'The other reason is, who's going to look after the men in our squads when we ain't there? You know as well as me that they won't find anyone to stand up for them like we do - most of the other NCOs who aren't already in charge of squads have torn off their stripes, anyhow.'
'So, I'm real sorry, mate, because, like you, doing nothing to help ourselves is driving me nuts.'
As things were to turn out, they couldn't have made a break for it anyhow.
The two awoke together the following morning to the sound of rapidly approaching aircraft engines. Dawn was just breaking, as they and many others poked their heads out of their tent openings, in time to see a twin-engined aircraft appear from across the sea, to sweep low over the camp and disappear in south-westerly direction. It was moving fast, and in the half-light its markings had been indistinguishable. Wicker was saying,
'If that ain't a Bristol Blenheim, my nose is a bloody bloater!', when there was a flash like lightening over the oil-wells five miles off, and this was followed, moments later, by a single explosion which drowned his last words. Within seconds they saw flames rising on the horizon.
'That's goodbye to the oil-wells then,' observed Chalky quietly, 'And the Jap gunners on the hill must have all been asleep, because I didn't hear a single round fired, did you?
'With a bit of luck, they'll all have to commit hara kiri!'
'But I wonder how they'll get their own back on us for that attack.' It was, in fact, the oil storage tanks and refinery that had been destroyed by that first five hundred pound bomb.
Wicker was about to reply, when he realised that he could still hear the sound of distant aircraft; instead of dealing with the question, he observed;
'I think he's circled the island and running in for a second bite of the cherry, Chalky.' The sky was brightening every minute and when the plane came over low again, this time they could see the RAF roundels on sides and wings quite clearly. As the aircraft passed overhead, the gunners, who were no longer asleep, took aim, and the three quick-firing Bofors guns loosed off their clips of shells almost simultaneously. Not surprisingly, all missed their target, which sped on its way to drop a second bomb, this time indeed rubbing out the oil-wells, to return home safely, mission accomplished.
Among the prisoners, all was confusion, however, with screams from wounded and dying filling the air; fifteen Bofors shells that had missed the Blenheim light bomber, had landed in the camp beneath it, to explode among the Britishers' lines, which were in the direct line of fire from the mountain top. There were limbs, pieces of flesh, blood, and dying men scattered everywhere and several tents were on fire, to add to the chaos.
All the medics came running over from the hospital carrying their stretchers and what was left of their first-aid equipment, which was very little. All they could do for a start was to go from man to man applying tourniquets and bandages that had been washed after being used many times before, to staunch the bleeding, before carrying the worst cases that still had a chance of survival back to their hospital. The tragedy was that Japs' lines had remained untouched by this catastrophe.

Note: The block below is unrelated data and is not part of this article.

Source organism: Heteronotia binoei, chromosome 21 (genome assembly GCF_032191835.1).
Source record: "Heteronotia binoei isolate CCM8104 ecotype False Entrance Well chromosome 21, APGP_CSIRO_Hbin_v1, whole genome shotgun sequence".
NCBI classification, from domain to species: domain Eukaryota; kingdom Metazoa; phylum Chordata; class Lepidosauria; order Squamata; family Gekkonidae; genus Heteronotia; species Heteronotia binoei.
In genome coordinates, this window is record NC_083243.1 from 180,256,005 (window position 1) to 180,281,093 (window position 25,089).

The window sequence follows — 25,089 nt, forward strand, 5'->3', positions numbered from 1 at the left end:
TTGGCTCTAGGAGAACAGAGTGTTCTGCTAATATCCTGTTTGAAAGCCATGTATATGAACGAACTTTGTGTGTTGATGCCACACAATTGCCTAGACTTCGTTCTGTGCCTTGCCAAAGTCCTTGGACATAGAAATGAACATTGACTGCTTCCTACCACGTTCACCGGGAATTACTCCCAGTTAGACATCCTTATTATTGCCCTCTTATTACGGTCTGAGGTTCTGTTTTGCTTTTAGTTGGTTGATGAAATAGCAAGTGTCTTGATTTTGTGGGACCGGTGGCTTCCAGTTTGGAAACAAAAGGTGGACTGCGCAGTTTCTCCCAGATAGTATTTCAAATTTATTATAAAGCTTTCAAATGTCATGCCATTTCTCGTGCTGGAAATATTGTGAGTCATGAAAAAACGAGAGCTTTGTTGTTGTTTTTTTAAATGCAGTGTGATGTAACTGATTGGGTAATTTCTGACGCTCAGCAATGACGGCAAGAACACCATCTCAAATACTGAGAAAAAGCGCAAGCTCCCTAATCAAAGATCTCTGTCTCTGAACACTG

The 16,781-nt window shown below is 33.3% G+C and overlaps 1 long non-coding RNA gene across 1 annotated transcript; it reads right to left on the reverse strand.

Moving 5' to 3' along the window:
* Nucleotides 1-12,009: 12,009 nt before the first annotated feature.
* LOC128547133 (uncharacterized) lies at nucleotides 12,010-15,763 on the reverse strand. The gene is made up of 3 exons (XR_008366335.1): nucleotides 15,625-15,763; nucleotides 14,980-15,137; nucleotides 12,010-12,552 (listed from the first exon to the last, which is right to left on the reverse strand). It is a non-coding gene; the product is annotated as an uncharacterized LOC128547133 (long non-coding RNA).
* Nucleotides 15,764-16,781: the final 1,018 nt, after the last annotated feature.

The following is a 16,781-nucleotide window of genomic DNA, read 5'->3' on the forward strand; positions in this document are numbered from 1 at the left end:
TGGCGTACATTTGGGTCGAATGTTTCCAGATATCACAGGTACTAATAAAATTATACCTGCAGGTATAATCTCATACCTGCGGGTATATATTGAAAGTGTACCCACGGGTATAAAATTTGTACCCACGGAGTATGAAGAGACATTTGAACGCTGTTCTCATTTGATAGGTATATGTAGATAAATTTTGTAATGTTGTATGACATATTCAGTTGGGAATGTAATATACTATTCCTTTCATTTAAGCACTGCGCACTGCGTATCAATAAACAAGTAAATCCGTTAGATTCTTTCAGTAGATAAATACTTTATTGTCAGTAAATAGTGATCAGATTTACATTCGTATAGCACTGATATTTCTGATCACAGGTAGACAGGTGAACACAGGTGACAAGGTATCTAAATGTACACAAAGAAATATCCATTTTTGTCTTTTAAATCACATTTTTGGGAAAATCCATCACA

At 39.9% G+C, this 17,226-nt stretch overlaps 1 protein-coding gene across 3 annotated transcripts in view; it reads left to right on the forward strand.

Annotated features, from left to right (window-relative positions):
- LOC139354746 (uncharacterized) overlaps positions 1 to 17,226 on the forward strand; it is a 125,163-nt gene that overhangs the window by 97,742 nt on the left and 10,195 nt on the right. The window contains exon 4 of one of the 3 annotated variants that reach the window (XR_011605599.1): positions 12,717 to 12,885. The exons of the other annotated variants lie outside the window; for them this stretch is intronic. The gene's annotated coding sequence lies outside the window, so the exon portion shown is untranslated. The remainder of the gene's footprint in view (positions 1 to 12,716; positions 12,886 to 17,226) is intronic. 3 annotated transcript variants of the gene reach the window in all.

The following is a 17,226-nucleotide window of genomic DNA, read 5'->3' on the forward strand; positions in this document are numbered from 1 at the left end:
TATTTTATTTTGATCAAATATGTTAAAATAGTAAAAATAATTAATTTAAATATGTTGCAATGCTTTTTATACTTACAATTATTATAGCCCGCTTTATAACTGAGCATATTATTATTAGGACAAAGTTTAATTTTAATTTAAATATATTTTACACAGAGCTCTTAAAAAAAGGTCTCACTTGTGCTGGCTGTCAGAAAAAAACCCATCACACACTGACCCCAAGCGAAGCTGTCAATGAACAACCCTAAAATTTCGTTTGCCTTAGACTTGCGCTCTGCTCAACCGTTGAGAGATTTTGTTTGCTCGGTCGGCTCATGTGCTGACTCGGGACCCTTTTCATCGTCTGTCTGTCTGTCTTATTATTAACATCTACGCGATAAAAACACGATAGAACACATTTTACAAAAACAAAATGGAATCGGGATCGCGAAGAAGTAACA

A recce plane came over high in the sky an hour later and circled the island before returning the way it came. That afternoon, after its photographs had been developed and analysed, yet another plane, this time, a larger Wellington, came over at about ten thousand feet.
As it approached the mountain top, prisoners saw what at first looked like a swarm of bees appear from beneath its belly. As the strange swarm descended, it began to spread out, and the 'bees' enlarged, until finally they carpeted the mountain with a thousand small but deadly bombs. All the gunners died, and their ammunition dump exploded. The goat herd was unhurt, but he lost sixteen of his goats. Thankfully, because of the earlier catastrophe, what was left of the POW mountain party had remained in camp, helping to salvage equipment and look after their less badly wounded comrades.
Chalky had escaped injury, but Wicker was in hospital, awaiting his turn to have a piece of shrapnel removed that had penetrated into his buttock to lodge in the right-hand loop of his ischium. Total casualties, were fifty-seven British dead, seventeen seriously injured, and seventy walking wounded.
The only two squads to be sent out that day was one with a couple of trucks, to collect the dead goats from the mountain and take them to the Jap cookhouse, the other, a burial party.
In the meantime, at RAF area headquarters at Masirah, which is off the coast of Oman, a more detailed examination was being carried out on all the recce plane's pictures, as a consequence of which the position of the POW section was identified, together with the damage that had been done to it...
The following morning, the Bristol Blenheim, or one like it, appeared once more, this time to be welcomed by small-arms fire from the Jap lines, where they had now mounted their light machine guns in an ack/ack role. Seconds later, another five-hundred pound bomb exploded, this time in their lines, creating more havoc among the Japs than had the Bofors the previous day among the British. The prisoners were never to learn the extent of their casualties, but it took nearly all day to dispose of them all by fire.